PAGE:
Few fictional villains are able to terrify through downright madness as well as the Joker, the iconic nemesis of DC Comics' Batman. In Rocksteady's Arkham series, the villain took his torment of Bruce Wayne from the confines of Arkham Asylum to a city-sized prison that threatened to terrorize the citizens of Gotham City. But in Batman: Arkham Knight, things have changed.
Surprisingly, the city has actually managed to rebuild itself one year after the events of Arkham City, recovering under the watchful gaze of its winged protector. The story concocted for the franchise's finale promised to ruin that recovery, but it still requires the developers create a game world far more complicated than those which preceded it. Now, the developers have explained what fans can hope for, and why their version of Gotham City is only possible on next-gen systems.
The breathtaking announcement trailer gave a quick description of Arkham Knight's basic premise: the various villains and gangs of Gotham join forces to bring down the Bat in their own unique ways, possibly led by the mysterious Arkham Knight - the brand new villain after whom Rocksteady has named the game. Little is known about the new enemy, but Arkham's first foray into next-gen will apparently be its last, so we're betting we'll know more soon.
Among the returning villains is Dr. Jonathan Crane (known as 'The Scarecrow'), who threatens to blanket Gotham City in his signature fear toxin, leading to a city-wide evacuation. While that presents an effective reason for the game's environment to feel devoid of citizens (one of the series' few criticisms), it doesn't change the fact: the developers have needed to craft a larger, and more technically demanding environment than ever before.
The development team has explained to Game Informer just how much of an increase in size and detail fans can expect, and why it was never possible to even consider bringing the game to previous-gen consoles. Director Sefton Hill claims that next-gen development may be an intimidating thing for some studios and designers, but the team not only knew they were up to the task, they were begging for the chance to go to next-gen:
"I think for us the main thing was, 'Please let us make this game. It's not going to be quick, and it's going to be quite hard, and it's probably going to be quite expensive."
"It's not a challenge to move to next-gen. The real challenge is making sure you're getting the best out of the machines. It's easy to get the game running, but it's about, 'What can we do that really pushes those machines?' Obviously, you see a lot of games that are cross-gen, and they feel a bit reined in because of that. Because we were able to make that decision quite early, we were able to be more ambitious with the design and make a real, genuine next-gen game."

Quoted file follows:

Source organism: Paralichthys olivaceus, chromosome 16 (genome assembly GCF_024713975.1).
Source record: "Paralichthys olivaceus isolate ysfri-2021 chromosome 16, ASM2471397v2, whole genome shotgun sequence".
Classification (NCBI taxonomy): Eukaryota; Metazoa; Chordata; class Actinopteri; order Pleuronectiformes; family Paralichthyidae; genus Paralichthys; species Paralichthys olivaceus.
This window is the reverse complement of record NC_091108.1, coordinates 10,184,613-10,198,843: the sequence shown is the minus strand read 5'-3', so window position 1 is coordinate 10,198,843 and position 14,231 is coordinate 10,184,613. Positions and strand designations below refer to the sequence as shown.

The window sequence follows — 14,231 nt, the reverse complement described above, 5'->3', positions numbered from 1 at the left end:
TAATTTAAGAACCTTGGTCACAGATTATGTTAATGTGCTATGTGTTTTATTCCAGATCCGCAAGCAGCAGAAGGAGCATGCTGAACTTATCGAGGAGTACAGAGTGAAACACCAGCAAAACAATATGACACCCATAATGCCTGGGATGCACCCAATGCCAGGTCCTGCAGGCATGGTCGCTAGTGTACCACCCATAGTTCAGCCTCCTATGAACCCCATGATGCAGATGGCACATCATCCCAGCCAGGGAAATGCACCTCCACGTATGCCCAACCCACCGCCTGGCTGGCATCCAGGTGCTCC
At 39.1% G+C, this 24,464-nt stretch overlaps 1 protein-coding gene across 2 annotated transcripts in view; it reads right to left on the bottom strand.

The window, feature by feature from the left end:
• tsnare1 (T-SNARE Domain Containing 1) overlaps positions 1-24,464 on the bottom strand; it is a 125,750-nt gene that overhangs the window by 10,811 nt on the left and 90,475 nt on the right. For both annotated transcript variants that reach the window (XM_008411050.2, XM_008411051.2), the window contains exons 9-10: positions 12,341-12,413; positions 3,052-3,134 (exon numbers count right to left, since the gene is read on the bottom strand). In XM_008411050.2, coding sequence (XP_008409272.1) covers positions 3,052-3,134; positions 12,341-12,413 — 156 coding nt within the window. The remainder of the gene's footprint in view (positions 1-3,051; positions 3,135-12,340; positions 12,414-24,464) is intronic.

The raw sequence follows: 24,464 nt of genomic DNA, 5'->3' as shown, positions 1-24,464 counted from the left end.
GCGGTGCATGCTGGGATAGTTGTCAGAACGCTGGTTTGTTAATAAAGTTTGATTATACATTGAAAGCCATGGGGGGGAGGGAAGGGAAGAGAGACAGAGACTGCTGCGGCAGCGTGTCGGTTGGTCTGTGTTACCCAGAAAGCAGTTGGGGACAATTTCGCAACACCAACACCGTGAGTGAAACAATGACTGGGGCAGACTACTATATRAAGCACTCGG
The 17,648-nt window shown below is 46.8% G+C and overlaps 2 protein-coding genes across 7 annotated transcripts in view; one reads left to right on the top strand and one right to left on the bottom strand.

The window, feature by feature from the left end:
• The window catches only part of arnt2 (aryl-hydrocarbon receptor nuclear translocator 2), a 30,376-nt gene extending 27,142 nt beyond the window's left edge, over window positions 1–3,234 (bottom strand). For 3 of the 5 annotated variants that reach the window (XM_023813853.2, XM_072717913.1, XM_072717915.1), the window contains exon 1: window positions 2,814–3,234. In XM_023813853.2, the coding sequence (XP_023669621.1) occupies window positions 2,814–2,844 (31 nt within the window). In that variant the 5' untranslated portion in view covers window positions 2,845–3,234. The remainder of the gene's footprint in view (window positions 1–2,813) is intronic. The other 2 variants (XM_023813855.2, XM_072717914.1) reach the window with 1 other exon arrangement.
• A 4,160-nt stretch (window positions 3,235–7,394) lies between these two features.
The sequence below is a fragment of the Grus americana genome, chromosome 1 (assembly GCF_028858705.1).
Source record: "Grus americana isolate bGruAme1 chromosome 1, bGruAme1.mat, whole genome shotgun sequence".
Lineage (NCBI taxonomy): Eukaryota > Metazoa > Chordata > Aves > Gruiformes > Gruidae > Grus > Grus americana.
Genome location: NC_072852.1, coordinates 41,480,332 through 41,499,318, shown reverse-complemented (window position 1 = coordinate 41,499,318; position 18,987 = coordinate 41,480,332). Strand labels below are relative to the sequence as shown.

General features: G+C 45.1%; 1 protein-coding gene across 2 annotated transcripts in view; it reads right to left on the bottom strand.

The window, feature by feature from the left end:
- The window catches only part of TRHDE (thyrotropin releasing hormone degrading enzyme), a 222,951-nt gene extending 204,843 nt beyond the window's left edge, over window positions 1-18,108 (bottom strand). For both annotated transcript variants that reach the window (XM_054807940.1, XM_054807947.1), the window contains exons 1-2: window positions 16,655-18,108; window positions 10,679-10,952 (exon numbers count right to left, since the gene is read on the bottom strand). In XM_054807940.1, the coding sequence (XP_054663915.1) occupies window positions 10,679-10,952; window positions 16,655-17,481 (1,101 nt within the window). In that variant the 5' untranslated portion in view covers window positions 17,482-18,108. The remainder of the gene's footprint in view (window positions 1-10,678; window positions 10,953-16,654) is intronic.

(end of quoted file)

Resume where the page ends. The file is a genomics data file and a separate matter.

Fans have long hoped to one day gain access to the entirety of Gotham City, and Arkham Knight will do just that, whether players choose to traverse it gliding over rooftops or barreling down the streets in the brand new Batmobile. But Hill is quick to remind players that in open-world game design, size isn't everything:
"As we've said before with Arkham City, it's not about the scale as much as the detail. We want to make sure the world is rich and full of interesting things to do. We're not trying to create the biggest open-world game ever. We are trying to create a really rich, vibrant, dense open world.
"Arkham City was quite claustrophobic. Here we have a lot more negative space between the buildings so it's much easier and more enjoyable to glide around."
That negative space will be put to good use as well, filled with the same mix of thugs, hired guns and small-time hoods as the previous Arkham games. The goons may not offer players the same kind of challenge as the game's roster of villains, but there will certainly be more of them. Lead AI programmer Tim Hanagan puts the number of active thugs around "three and four times" the amount seen in Arkham City, meaning even if Gotham has been evacuated, it'll be far from empty.
But it isn't just overall numbers of NPCs that can populate a game space that shows how next-gen hardware has changed the formula. Lead Character Artist Albert Feliu echoes Hill's claim that the leap to next-gen isn't about the overall scope, but the incredibly high level of detail:
"At the beginning, we started making characters that were about three to four times the polygon count and texture sizes of Arkham City. As we kept going with every character we just pushed it more. It's the kind of thing that sounds insane. Like, one character is as big as the polygon count of Arkham Asylum - the whole environment."
Comments like that set the standards for next-gen fairly high, but whether the finished product's improvements are all immediately noticeable or not, owners of the PS4 and Xbox One have another truly next-gen game to look forward to.
Where does Arkham Knight rank on your list of anticipated next-gen games? Will you need to see a bit more to be assured the issues of the previous games have been addressed, or is Arkham an empty well after three entries in the series? Leave your thoughts in the comments.
Batman: Arkham Knight will be released in 2014 for the PC, PS4 and Xbox One.
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Source: Game Informer